Wind music: A kids guide to building a wind chime

Simple DIY Wind Chime from reclaimed materials

With summer around the corner, it’s time for projects that keep the minds and hands of your kiddos busy. Bonus points if the projects keeps them outside! One of the best ways to keep little ones engaged this summer is with a hands-on DIY project. Building a DIY wind chime is an easy way to pass the afternoon and will provide hours of fun.

Set your children to scouring the basement, backyard and garage for this fun DIY that channels the excitement of sound! And when all else fails, come visit us at The RE Store for low-cost supplies. This simple project requires little or no tool usage, depending on materials.

MATERIALS:

  • Chimes: Dried sticks, bits of hardwood scraps, old chair legs of railing balusters. The drier and more solid the better.
  • Sandpaper or sanding block
  • String: Acrylic, jute, or fishing line
  • Craft paint brush
  • Different-colored paint: old paint samples work great
  • Varnish
  • Eye screws

STEPS:

  1. Go hunting for chimes. Different sizes and shapes work best. Dried pieces that are free from mold, rot or bug damage work best. To test your chimes, tap them together, whichever sticks make the most noise will work best. We used stair balusters as they are the perfect size and make great sounds.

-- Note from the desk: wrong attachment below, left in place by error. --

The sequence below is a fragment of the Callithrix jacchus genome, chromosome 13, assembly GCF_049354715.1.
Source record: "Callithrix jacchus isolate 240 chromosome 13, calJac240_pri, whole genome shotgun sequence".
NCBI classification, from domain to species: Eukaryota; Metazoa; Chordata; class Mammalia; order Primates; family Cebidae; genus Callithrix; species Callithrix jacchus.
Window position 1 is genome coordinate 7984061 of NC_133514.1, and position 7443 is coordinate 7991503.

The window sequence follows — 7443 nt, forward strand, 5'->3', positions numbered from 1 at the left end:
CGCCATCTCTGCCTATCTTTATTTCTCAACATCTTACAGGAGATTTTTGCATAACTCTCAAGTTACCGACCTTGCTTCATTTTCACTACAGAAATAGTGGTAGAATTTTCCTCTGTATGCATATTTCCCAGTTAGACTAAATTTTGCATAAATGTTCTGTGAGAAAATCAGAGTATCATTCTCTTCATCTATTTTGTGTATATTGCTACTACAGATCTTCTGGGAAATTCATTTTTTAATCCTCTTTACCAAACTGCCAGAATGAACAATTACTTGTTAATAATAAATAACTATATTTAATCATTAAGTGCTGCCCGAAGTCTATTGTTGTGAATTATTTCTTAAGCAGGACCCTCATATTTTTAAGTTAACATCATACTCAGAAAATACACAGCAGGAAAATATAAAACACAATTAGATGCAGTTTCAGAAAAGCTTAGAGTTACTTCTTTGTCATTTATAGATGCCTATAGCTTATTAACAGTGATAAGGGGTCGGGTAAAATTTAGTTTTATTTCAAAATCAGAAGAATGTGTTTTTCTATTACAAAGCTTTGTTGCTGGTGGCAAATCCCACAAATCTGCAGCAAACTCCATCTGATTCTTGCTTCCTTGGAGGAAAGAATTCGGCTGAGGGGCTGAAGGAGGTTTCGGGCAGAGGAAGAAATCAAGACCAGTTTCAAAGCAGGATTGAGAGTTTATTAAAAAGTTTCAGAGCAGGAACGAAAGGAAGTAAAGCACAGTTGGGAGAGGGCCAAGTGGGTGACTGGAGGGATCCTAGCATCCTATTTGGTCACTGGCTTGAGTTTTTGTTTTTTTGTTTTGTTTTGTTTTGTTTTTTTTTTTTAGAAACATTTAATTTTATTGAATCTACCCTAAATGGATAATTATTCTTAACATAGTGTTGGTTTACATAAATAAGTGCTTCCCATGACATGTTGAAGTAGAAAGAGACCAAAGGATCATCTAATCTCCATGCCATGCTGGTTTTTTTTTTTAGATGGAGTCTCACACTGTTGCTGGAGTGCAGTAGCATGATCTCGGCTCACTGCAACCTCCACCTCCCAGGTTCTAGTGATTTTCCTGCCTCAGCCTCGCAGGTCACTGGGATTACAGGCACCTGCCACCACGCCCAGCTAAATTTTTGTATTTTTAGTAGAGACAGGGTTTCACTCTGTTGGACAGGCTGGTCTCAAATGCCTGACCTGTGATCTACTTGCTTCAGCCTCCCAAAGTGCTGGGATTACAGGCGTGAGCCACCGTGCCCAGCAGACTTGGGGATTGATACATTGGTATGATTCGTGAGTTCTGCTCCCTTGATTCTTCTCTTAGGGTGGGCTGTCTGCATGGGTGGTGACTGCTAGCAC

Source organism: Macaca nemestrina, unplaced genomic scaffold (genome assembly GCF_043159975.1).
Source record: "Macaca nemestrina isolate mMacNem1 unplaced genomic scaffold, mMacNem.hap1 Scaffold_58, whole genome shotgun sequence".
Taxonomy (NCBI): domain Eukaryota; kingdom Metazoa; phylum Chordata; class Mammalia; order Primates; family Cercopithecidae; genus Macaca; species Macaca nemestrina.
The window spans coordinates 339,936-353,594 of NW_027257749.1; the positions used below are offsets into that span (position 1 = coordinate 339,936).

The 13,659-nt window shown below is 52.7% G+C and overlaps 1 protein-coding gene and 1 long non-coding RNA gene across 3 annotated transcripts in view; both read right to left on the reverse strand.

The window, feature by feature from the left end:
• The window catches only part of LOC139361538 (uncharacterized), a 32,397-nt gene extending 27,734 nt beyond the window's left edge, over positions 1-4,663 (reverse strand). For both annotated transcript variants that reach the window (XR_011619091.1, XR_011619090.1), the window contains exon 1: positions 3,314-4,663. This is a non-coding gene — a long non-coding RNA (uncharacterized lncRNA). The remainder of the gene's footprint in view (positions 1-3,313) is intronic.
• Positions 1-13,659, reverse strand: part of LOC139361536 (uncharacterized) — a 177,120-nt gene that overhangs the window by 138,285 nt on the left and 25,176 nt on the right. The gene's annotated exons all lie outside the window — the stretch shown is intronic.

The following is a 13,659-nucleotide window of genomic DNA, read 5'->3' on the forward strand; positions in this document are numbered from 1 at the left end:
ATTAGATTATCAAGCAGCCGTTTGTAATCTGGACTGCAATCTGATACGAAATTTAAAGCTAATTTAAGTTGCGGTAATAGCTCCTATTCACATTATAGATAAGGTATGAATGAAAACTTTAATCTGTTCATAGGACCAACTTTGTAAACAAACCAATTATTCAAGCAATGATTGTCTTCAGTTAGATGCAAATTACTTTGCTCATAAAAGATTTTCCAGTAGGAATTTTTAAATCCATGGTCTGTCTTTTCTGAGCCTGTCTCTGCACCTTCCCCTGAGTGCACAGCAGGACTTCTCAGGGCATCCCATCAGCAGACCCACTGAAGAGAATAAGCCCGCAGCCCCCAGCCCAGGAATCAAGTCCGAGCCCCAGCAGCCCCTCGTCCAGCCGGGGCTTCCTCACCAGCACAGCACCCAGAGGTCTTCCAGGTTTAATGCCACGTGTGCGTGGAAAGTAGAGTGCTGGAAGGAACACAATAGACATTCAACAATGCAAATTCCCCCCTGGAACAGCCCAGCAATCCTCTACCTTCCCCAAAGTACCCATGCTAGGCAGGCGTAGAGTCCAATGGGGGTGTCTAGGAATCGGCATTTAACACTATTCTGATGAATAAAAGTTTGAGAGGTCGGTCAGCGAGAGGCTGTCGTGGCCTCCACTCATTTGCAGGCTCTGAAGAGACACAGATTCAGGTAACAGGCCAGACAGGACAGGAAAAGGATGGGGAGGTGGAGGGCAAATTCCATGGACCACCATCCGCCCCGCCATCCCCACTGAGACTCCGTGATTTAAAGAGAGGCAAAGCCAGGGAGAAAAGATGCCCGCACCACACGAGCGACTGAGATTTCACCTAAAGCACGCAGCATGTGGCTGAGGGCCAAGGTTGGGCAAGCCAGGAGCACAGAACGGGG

2. Gather your materials and trim them to 8-10 inches.
  3. Sand the chimes to prepare them for a fresh coat of paint. You’ll want to remove any dirt, bark or other debris in this process.
  4. Give each stick 1-2 coats of paint. Then coat them with one coat of varnish to protect them against the weather.
  5. When the chimes are dry, screw in the tiny screw eyes into one end. It helps if an adult starts the screw, and kids finish twisting it in. It might be necessary to drill a pilot hole to get the screw started.
  6. Tie a length of string to each stick. Be sure to test the lengths of string to make sure the chimes will knock into each other.
  7. Tie the chimes to a low-hanging branch in the yard, or attach to a base and hang near a window.

Did your family enjoy this DIY? Check out our other kid friendly DIY’s. 

This article was originally published on CascadiaWeekly.com in their annual Cascadia Kids Guide. See it on page 18.